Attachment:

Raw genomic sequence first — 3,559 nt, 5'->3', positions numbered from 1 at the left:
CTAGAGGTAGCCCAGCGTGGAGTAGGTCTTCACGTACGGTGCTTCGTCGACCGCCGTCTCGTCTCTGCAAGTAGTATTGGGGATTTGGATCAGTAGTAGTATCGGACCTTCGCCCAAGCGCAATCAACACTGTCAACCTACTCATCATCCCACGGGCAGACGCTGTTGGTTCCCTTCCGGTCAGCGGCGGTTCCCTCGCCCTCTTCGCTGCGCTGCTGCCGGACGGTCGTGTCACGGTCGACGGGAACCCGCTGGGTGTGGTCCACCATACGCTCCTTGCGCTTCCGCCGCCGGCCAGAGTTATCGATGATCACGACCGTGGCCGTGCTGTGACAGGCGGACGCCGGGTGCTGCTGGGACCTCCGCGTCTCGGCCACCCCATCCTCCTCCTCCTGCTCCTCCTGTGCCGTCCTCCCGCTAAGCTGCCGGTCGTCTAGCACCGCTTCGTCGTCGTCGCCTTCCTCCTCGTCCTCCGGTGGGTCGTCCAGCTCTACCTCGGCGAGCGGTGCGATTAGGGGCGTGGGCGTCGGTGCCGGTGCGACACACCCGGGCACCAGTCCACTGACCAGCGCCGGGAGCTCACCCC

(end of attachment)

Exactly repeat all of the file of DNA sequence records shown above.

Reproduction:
Raw genomic sequence first — 3,559 nt, 5'->3', positions numbered from 1 at the left:
CTAGAGGTAGCCCAGCGTGGAGTAGGTCTTCACGTACGGTGCTTCGTCGACCGCCGTCTCGTCTCTGCAAGTAGTATTGGGGATTTGGATCAGTAGTAGTATCGGACCTTCGCCCAAGCGCAATCAACACTGTCAACCTACTCATCATCCCACGGGCAGACGCTGTTGGTTCCCTTCCGGTCAGCGGCGGTTCCCTCGCCCTCTTCGCTGCGCTGCTGCCGGACGGTCGTGTCACGGTCGACGGGAACCCGCTGGGTGTGGTCCACCATACGCTCCTTGCGCTTCCGCCGCCGGCCAGAGTTATCGATGATCACGACCGTGGCCGTGCTGTGACAGGCGGACGCCGGGTGCTGCTGGGACCTCCGCGTCTCGGCCACCCCATCCTCCTCCTCCTGCTCCTCCTGTGCCGTCCTCCCGCTAAGCTGCCGGTCGTCTAGCACCGCTTCGTCGTCGTCGCCTTCCTCCTCGTCCTCCGGTGGGTCGTCCAGCTCTACCTCGGCGAGCGGTGCGATTAGGGGCGTGGGCGTCGGTGCCGGTGCGACACACCCGGGCACCAGTCCACTGACCAGCGCCGGGAGCTCACCCC